Classic Pickles

I’ve learned many tricks for keeping classic cucumber pickles crisp—and to set aside extra cukes for relish. Get pickling recipes at TwiceasTasty.com.
Dill pickles fit the “classic” category on so many levels. They have a long history among home canners, and in my home in particular. While my mom boiled vinegar brine and tended the canning kettle, my sister and I were given the job of packing whole cucumbers into quart jars because we had small hands. Weeks later, I’d start pulling jars from the packed shelves to munch on the crisp, sour vegetables.

Since I first learned to can pickles, I’ve found many tricks for keeping cucumbers crisp throughout the heated processing that lets you store them on shelves at room temperature. My mom always added grape leaves from our homegrown vines, harnessing their tannins to help keep the cukes crisp; I found horseradish leaves have the same effect. I’ve also started pasteurizing the jars instead of dropping them into a boiling water bath. Pasteurizing takes a little more time at my altitude, but the lower temperature still gives a crunchier pickle. Set aside any cucumbers that are blemished or won’t squeeze into the jars for relish.
Learn to make Processed Cucumber Dill Pickles and Cucumber Relish

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Classic Jams

I’ve turned from my mom’s classic recipes to more fruit-forward jams. Get homemade jam recipes at TwiceasTasty.com.
As a kid, jam making dominated the summer berry and fruit season. My dad grew much of the fruit: rows of strawberries ripened not long after school let out, and raspberries, boysenberries, and loganberries, which my dad started with cuttings from my grandfather’s vines, came on midsummer. Raspberries were always my favorite: I learned from my mom to fill small canning jars with fresh berries using a classic recipe straight out of the Ball Blue Book, with fruit, lemon juice, powdered pectin, and lots of sugar.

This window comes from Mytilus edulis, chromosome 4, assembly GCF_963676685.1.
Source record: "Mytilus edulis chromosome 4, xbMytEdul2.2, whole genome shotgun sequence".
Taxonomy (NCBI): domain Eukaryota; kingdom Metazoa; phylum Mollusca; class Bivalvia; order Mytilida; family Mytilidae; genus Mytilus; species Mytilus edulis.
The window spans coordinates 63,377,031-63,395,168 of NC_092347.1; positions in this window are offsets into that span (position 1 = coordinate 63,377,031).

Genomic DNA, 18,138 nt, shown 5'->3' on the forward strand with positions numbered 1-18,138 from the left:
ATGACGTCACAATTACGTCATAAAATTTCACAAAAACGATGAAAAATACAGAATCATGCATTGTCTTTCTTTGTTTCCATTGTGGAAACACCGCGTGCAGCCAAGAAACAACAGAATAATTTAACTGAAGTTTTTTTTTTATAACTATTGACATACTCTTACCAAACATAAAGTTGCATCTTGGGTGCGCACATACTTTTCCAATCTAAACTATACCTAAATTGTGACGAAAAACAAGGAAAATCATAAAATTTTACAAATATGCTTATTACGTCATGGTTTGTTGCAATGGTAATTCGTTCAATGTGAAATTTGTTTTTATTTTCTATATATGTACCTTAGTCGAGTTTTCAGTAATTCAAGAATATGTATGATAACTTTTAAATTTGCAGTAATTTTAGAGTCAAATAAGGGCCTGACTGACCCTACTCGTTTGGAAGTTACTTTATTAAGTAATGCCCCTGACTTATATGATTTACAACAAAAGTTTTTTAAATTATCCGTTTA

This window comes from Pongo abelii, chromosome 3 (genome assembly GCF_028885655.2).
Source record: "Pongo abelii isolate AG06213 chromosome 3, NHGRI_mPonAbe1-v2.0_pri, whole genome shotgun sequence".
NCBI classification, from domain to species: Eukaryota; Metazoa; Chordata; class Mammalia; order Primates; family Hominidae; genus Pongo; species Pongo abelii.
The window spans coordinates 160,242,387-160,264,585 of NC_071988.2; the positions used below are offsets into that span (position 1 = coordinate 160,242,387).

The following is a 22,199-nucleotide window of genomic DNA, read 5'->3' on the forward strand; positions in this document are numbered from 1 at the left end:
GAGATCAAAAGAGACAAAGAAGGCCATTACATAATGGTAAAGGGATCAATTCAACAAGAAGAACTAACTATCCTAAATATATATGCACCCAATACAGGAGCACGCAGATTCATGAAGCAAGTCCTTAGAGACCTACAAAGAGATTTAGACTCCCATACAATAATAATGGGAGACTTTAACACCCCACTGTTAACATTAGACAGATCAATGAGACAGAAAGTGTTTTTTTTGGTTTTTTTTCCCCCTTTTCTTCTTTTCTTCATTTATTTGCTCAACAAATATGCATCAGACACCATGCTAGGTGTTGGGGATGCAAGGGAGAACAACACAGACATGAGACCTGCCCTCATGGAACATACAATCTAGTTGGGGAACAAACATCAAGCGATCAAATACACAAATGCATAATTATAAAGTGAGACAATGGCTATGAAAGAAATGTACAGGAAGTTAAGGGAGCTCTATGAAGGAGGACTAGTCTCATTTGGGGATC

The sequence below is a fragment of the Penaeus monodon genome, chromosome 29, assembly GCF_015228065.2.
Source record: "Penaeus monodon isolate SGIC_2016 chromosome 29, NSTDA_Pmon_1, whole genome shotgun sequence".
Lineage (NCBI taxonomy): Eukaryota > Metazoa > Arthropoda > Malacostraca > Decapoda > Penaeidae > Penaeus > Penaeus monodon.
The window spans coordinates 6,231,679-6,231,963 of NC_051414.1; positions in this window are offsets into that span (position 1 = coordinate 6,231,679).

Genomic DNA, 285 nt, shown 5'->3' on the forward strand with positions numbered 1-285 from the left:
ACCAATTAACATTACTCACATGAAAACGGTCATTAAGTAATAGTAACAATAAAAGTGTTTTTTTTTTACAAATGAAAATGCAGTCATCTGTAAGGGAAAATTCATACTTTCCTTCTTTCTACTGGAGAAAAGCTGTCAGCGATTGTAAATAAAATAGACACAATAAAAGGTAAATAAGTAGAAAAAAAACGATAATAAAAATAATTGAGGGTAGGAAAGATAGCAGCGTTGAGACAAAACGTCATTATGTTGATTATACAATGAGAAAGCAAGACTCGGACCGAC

That last bit is the reason I’ve turned from my childhood recipes to updated versions using Pomona’s Universal Pectin whenever I want to can any jam with added pectin. It jells with little or no sweetener and is vegan (it’s extracted from citrus peel and activated by calcium). You can get about four batches instead of the usual one from each box of pectin, and although you risk a softer set, I’ve successfully cooked multiple batches at once. The first jam I ever made with it, more than 10 years ago and using a blend of berries, is still one of my favorites. I soon followed it with a version using my favorite sour cherries.
Learn to make Tart Berry Jam and Sour Cherry Jam

Canning Classics

I’m turning back the clock to classic canning recipes and my first steps in improving upon them. Learn more at TwiceasTasty.com.
In looking back over the last 3 years of Twice as Tasty recipes, I realized there’s a gap in my story of home canning and other adventures in the kitchen. A lot of people have been asking for this story lately, usually phrased as “How did you get started making all of this?” I respond with my childhood food memories: gardening with my dad, canning with my mom, baking with my grandma, berry picking with my sister.

I’ve shared a few family recipes on the blog, but with canning in particular I’ve skipped over the recipes that got me hooked on home-canned food, jumping straight to those I love today. These newer recipes tend to be more complex in flavor and sometimes technique than the jars that filled my childhood and first adult canning cupboards. They’re worth every minute of extra effort. But this month I’ll turn back the clock to some classic flavors and my first steps in improving upon them.
Read more about classic canning recipes